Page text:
Tonotopic mapping in the in vivo mouse via high resolution fMRI
Guilherme Blazquez Freches1, Cristina Chavarrias1, and Noam Shemesh1

1Champalimaud Neuroscience Programme, Champalimaud Centre for the Unknown, Lisbon, Portugal


The rodent auditory system has been a popular research subject for electrophysiological studies for its complexity, fine tuning and adaptability. More recently, some studies on auditory Functional Magnetic Resonance Imaging (fMRI) in rats have surfaced, aiming to unravel this system’s intricacies by capturing whole brain activity noninvasively. Auditory mapping in the mouse could be highly valuable given its importance vis-à-vis transgenic models and optogenetics. This study provides the first tonotopic mapping in the in vivo mouse via high resolution fMRI. We demonstrate robust activation in the auditory pathway, and specific tonotopy in several prominent regions along the pathway.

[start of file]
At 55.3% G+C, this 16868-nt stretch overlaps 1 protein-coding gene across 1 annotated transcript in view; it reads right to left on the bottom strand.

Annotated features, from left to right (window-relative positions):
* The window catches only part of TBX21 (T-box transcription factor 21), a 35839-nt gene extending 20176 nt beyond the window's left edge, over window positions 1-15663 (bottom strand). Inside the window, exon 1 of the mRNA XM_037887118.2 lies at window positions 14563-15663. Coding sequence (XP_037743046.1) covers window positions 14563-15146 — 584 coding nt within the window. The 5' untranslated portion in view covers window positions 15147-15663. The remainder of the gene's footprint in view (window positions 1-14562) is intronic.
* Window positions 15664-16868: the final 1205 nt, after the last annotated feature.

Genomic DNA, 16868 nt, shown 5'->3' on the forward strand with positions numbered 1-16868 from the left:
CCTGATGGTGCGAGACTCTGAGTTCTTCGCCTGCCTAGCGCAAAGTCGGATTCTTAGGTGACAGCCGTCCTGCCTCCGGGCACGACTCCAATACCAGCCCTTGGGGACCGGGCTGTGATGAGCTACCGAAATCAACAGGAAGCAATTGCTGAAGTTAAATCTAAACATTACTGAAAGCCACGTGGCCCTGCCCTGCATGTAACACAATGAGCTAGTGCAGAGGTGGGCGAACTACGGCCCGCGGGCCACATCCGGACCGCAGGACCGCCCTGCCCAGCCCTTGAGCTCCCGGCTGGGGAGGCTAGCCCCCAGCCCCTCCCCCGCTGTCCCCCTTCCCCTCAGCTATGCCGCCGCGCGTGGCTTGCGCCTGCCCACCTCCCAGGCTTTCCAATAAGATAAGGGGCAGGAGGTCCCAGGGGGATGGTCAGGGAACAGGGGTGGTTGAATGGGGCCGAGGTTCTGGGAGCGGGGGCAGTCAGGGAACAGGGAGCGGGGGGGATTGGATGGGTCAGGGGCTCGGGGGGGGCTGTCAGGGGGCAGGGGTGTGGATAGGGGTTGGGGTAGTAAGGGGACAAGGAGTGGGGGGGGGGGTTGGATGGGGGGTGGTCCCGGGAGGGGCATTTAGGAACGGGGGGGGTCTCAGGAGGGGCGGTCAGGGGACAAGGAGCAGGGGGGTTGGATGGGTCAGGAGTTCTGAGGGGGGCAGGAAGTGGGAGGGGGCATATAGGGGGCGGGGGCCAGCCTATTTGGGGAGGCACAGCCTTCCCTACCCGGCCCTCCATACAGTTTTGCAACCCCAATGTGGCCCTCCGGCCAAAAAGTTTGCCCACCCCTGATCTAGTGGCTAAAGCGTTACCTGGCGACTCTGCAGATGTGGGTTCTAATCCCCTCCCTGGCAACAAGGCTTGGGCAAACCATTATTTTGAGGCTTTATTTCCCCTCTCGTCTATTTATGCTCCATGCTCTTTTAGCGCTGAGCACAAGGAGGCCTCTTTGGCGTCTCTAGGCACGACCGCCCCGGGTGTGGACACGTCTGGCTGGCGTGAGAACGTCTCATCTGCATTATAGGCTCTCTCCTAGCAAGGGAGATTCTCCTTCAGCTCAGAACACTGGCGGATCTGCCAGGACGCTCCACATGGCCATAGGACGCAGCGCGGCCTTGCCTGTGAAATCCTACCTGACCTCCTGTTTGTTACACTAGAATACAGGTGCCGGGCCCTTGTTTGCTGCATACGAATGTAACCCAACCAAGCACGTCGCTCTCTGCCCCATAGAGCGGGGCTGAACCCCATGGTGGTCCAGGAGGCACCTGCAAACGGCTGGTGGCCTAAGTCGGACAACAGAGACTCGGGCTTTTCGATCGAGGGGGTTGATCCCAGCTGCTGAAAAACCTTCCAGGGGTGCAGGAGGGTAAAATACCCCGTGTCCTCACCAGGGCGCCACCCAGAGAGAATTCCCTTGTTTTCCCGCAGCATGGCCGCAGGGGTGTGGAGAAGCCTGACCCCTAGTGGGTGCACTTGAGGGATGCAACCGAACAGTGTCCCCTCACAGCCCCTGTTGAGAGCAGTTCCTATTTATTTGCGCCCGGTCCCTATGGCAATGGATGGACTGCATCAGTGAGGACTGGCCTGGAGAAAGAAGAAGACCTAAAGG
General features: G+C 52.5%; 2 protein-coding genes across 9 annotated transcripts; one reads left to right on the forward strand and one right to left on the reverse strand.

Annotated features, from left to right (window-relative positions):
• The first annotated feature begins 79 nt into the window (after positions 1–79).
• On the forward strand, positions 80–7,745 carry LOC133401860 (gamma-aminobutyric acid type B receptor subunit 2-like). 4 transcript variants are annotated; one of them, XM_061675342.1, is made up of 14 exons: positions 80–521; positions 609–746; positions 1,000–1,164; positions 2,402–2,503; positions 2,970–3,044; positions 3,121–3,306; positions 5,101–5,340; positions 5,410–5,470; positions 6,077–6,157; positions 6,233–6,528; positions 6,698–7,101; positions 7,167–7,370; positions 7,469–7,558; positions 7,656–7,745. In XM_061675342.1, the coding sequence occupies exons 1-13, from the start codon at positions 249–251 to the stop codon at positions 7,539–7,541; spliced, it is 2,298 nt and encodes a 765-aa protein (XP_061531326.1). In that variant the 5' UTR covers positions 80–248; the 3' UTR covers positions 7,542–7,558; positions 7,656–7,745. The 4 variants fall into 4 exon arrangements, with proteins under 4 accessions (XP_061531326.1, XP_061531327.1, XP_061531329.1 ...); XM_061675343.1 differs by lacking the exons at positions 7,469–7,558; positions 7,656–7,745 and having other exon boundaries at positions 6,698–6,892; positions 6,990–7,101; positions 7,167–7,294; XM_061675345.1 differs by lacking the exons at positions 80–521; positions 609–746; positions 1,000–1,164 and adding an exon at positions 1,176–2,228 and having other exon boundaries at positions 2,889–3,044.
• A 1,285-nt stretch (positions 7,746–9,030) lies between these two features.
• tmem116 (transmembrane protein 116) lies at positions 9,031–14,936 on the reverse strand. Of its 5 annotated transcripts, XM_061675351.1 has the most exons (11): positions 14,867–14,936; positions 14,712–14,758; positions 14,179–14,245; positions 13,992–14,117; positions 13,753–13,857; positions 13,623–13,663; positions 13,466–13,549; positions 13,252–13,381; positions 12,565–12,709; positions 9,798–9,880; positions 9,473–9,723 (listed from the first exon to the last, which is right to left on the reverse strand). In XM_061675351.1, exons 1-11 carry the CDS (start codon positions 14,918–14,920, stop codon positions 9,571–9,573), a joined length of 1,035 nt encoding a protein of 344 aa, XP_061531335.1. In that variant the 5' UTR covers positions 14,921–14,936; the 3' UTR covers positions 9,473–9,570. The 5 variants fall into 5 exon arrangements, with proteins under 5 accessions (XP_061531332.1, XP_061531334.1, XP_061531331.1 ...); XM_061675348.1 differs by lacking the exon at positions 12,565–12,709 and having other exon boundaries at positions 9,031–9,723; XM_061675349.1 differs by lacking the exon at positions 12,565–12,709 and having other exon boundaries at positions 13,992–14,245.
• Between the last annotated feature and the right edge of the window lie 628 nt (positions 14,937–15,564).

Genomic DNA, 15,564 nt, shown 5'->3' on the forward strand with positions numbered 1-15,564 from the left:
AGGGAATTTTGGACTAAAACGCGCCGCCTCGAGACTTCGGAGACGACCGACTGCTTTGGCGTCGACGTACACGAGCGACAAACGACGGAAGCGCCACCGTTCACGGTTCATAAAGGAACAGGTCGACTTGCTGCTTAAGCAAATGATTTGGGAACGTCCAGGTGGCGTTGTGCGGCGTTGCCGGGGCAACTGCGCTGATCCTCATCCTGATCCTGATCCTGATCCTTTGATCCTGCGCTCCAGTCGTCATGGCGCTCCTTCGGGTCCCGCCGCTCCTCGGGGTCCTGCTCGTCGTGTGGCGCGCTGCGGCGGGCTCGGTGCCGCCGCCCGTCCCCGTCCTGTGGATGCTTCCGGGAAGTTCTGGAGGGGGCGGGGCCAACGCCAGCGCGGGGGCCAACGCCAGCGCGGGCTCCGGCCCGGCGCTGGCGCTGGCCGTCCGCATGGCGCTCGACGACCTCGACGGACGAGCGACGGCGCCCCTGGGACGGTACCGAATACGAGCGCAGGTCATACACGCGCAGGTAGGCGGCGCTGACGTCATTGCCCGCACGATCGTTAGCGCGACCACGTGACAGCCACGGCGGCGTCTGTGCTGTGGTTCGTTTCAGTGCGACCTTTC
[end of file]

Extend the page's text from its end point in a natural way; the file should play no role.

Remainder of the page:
Whereas human tonotopy has been extensively studied via fMRI [1-4], rodent tonotopy is still in its infancy. Rat experiments have been recently presented [5-12], but –to our knowledge– auditory mapping in mice has never been performed. We here studied the mouse auditory pathway in-vivo, and in particular, BOLD-derived tonotopic maps.